We reduce potential risks in the areas of environmental protection, safety and security, health protection, product stewardship, compliance, supplier relationships and human rights (including labor, social and quality standards) by setting ourselves globally uniform requirements. These sometimes go beyond local legal requirements. Our globally applicable Code of Conduct defines a binding framework for the activities of all BASF employees, leaders and members of the Board of Executive Directors. To ensure compliance with our internal and external standards, we have global management systems in place and monitor their implementation internally by means such as global surveys and audits. These also cover human rights topics in line with statutory regulations such as the German Supply Chain Due Diligence Act. Our measures are regularly reviewed and adapted as necessary to ensure the protection of human rights in our value chains and consequently, the continuity of our business relationships.

Expectations of suppliers are laid down in our global Supplier Code of Conduct. We have suppliers with a high potential sustainability risk evaluated by third parties, either through sustainability evaluations or on-site audits. The monitoring systems are complemented by grievance mechanisms that are open to all stakeholders, such as our compliance hotlines.

Ongoing climate change also poses opportunities and risks for BASF. As an energy-intensive company, climate-related risks arise particularly from regulatory changes, such as in carbon prices through emissions trading systems, taxes or energy legislation. In addition, BASF’s emissions footprint and intensity could lead to a negative perception and reduced appeal among external stake­holders such as customers or investors. We counter these risks with our carbon management measures and by transparently disclosing our positions on and contributions to climate protection, for example, in the form of political demands or through progress in the implementation of our climate strategy, in publicly accessible sources such as this annual report or on the BASF website, and in direct dialog with external stakeholders.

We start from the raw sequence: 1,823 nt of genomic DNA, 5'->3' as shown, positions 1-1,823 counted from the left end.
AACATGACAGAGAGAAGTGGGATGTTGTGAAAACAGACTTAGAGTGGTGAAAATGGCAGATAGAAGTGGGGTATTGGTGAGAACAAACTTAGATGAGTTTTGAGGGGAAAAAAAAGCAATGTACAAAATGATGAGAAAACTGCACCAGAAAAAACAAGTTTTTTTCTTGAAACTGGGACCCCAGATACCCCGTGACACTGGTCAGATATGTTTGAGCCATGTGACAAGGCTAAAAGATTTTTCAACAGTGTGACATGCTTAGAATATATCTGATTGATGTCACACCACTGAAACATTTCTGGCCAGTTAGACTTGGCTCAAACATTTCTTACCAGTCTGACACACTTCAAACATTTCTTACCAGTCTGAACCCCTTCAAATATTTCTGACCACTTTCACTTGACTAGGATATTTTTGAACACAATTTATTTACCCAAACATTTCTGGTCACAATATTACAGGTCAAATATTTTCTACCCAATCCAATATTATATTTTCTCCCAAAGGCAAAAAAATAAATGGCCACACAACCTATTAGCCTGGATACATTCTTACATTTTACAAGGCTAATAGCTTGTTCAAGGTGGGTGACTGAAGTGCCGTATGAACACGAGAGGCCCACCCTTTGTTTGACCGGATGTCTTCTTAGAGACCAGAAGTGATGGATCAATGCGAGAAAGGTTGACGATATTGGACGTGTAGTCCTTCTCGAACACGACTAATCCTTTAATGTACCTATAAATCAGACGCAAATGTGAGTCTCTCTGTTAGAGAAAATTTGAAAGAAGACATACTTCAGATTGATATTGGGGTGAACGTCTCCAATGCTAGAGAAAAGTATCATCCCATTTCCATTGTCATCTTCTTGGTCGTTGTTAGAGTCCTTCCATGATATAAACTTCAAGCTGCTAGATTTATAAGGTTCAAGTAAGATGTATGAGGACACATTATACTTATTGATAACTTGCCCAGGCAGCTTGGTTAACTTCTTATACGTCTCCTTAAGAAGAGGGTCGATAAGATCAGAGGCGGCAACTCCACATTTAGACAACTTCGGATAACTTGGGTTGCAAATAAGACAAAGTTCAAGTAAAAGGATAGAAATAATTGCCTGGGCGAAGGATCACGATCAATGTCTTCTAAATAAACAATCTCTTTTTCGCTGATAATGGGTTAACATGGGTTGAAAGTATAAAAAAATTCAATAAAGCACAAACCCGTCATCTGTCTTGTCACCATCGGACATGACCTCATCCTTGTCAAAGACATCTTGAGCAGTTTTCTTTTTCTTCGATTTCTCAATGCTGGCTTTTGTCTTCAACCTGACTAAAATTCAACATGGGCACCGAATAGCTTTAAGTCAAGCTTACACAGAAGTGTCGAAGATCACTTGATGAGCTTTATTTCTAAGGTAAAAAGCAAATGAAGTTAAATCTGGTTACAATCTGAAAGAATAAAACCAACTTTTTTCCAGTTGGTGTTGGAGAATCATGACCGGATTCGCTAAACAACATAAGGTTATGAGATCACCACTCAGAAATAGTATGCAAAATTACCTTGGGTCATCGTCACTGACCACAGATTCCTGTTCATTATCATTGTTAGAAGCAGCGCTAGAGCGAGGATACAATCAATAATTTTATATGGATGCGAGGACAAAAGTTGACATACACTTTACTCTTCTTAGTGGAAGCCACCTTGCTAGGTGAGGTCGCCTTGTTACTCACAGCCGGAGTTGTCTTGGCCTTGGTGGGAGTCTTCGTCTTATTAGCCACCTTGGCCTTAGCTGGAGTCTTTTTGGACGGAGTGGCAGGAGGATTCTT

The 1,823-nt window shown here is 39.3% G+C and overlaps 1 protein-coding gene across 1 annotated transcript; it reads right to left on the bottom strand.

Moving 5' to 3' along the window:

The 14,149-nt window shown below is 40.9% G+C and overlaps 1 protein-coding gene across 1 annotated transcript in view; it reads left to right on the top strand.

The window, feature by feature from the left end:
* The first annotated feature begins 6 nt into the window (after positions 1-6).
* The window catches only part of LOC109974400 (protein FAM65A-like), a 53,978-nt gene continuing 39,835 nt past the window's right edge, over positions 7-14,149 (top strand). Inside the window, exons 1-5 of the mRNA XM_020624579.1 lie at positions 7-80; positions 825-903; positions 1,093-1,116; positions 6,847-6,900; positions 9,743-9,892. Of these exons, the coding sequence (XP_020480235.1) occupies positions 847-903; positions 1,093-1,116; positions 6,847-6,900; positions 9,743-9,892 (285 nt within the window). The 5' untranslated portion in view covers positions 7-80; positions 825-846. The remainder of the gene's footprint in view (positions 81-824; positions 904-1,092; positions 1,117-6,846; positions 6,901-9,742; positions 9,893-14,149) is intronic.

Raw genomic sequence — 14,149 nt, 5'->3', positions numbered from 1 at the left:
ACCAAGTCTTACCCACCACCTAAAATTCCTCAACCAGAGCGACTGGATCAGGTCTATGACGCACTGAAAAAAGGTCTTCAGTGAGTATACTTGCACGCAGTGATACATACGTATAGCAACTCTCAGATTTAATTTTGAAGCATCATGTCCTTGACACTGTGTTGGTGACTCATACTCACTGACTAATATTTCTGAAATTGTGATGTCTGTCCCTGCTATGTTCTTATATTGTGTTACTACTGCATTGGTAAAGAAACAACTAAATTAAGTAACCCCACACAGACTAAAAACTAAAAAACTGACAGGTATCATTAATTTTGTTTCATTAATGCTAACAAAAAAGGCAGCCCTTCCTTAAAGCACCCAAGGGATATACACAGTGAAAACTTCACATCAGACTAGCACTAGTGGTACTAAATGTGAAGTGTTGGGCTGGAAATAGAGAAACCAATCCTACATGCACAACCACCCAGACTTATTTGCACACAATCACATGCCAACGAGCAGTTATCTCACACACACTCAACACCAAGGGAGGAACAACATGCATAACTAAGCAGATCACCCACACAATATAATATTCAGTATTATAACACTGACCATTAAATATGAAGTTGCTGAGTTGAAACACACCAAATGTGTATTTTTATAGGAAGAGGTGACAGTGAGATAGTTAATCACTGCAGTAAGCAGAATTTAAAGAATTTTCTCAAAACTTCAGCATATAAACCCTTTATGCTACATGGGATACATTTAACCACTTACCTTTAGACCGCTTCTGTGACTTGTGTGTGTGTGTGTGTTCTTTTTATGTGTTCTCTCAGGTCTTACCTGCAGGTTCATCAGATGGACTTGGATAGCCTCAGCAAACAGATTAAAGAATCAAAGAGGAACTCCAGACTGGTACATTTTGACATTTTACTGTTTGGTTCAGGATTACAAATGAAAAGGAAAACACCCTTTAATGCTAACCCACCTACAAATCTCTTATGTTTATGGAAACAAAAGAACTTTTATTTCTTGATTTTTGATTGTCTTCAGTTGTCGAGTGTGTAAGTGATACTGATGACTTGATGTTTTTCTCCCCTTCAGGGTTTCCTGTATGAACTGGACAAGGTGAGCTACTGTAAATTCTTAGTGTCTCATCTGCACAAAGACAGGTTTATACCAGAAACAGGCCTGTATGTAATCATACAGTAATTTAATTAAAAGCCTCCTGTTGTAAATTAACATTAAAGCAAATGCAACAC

In addition to climate-related risks, there are also opportunities. Our broad product portfolio includes solutions for the circular economy and climate protection (such as insulation foams for buildings, materials for electromobility and bio-based products). Increased social awareness offers additional market opportunities for these products. We are working with numerous scientific and public organizations and initiatives on solutions for sustainable agriculture that meet economic, environmental and social demands over the long term.

Our decentralized specialists use a central decision tree to document reportable sustainability risks within the meaning of section 289b et seq. of the German Commercial Code. No reportable residual net risks within the meaning of section 289b et seq. of the German Commercial Code were identified for 2022.

1 The assessment model was based on the IPCC climate change scenario SSP1-2.6, supplemented by SSP2-4.5 (medium global warming scenario) and SSP5-8.5 (high global warming scenario).

Value chain
A value chain describes the successive steps in a production process: from raw materials through various intermediate steps, such as transportation and production, to the finished product.
In the BASF Verbund, plants are intelligently connected. In this system, chemical processes consume less energy, produce higher product yields and conserve resources. The by-products of one plant serve as feedstock elsewhere, creating efficient value chains\_– from basic chemicals to high value-added solutions such as coatings or crop protection products. Our Verbund concept – realized in production, technologies, the market and digitalization – enables innovative solutions for a sustainable future.